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Abstract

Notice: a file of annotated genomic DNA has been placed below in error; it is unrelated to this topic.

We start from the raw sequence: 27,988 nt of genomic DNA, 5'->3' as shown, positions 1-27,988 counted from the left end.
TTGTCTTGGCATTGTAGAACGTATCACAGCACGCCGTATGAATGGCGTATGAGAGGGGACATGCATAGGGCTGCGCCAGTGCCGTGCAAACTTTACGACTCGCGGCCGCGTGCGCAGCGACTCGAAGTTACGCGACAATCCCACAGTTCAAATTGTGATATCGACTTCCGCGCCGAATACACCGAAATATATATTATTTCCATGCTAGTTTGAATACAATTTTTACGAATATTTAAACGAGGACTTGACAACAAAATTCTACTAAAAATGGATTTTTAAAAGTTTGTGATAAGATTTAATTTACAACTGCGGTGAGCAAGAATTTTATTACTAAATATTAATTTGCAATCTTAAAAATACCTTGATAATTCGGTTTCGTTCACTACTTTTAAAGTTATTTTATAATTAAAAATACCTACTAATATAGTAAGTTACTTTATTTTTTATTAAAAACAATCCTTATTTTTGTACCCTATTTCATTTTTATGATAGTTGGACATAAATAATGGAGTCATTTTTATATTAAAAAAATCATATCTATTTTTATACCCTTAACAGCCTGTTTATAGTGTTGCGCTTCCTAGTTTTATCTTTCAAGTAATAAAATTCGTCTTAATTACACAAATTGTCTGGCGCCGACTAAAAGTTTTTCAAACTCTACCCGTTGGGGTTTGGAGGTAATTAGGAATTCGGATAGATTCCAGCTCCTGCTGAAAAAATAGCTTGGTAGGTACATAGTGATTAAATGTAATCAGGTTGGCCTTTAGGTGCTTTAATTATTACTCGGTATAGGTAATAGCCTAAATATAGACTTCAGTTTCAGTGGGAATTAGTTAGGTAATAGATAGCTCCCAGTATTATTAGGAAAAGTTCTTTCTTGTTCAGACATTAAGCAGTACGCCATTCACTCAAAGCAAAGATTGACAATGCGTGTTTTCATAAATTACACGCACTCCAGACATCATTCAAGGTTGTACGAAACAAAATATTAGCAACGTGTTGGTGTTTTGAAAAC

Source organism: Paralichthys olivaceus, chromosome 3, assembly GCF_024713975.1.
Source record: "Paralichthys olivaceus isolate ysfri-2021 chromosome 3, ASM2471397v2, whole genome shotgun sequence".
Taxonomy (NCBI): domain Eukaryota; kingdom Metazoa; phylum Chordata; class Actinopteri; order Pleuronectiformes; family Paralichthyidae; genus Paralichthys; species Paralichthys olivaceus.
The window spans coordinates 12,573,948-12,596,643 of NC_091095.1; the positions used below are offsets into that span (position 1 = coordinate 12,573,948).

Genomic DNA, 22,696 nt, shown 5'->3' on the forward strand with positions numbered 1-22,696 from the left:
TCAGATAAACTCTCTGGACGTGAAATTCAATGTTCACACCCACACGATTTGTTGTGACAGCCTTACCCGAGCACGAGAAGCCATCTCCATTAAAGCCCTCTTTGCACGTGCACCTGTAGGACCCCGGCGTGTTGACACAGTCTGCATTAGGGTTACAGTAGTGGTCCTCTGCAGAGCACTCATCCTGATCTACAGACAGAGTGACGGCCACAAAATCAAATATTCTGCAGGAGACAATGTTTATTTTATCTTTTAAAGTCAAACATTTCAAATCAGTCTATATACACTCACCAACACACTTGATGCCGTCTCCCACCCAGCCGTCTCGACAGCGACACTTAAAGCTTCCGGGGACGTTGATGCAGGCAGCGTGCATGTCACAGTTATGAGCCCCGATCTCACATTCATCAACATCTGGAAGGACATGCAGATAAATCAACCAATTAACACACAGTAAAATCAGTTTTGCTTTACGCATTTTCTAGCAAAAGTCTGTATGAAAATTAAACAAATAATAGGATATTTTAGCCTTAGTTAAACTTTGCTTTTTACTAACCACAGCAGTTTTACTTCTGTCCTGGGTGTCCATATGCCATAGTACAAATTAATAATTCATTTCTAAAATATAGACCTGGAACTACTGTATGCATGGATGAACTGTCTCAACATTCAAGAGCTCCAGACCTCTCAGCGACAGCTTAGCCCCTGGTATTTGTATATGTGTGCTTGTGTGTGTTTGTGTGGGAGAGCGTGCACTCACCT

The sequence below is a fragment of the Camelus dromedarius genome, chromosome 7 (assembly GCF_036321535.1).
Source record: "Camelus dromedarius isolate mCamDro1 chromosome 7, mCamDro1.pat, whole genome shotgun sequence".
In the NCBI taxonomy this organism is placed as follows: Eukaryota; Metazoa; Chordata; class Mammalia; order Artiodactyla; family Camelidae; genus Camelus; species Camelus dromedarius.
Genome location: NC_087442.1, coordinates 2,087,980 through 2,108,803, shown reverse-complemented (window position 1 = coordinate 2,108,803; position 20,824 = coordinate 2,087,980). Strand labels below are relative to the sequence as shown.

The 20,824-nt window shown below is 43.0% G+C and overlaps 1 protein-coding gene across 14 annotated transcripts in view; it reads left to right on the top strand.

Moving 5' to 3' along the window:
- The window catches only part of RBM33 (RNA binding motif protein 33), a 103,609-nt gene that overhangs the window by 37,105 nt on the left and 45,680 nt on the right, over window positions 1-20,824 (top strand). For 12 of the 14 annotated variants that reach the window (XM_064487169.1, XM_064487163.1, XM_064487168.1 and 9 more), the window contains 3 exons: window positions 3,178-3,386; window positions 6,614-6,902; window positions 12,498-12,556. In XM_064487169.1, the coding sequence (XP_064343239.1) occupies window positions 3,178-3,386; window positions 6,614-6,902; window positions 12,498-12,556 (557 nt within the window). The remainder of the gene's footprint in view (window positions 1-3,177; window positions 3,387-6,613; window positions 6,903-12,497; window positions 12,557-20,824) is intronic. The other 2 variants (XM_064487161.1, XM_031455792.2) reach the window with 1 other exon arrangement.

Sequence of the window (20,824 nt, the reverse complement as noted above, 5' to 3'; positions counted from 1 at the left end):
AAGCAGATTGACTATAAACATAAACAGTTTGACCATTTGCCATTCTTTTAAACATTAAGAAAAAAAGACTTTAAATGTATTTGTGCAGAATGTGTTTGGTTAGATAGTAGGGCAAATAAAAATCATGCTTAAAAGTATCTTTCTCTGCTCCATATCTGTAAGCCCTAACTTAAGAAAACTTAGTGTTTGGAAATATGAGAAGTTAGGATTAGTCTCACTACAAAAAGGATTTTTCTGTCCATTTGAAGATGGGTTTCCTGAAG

In her article "Audience, Sentimental Postmodernism, and Kiss of the Spider Woman" Kimberly Chabot Davis analyzes the three media forms of Kiss of the Spider Woman -- novel, film, and musical -- and their reception by gay, bisexual, and heterosexual fans: Davis reads Kiss as a key example of a hybrid contemporary genre she designates as "sentimental postmodernism." Chabot Davis positions the text's dialogic negotiation between the popular and the postmodern in relation to the critical discourse of camp, as a form of sentimentality-cum-irony. Manuel Puig's novel offers a powerful rebuttal to the Frankfurt School's dismissal of sentimental mass culture as fascist and affirms the importance of emotion to political consciousness. Research with audiences revealed that the affective strategies of Kiss of the Spider Woman helped to galvanize the fans' commitment to left-leaning socio-political critique. Questioning Marxists' overemphasis on the macro-political, Kiss focuses instead on the politics of the personal sphere of identity formation. Although these audiences respect the pull of identity politics, many identified with characters across the boundaries of gender and sexual identity. Chabot Davis argues that the fusion of emotional identification and social critique encouraged by Kiss of the Spider Woman is a central strategy of sentimental postmodernism.

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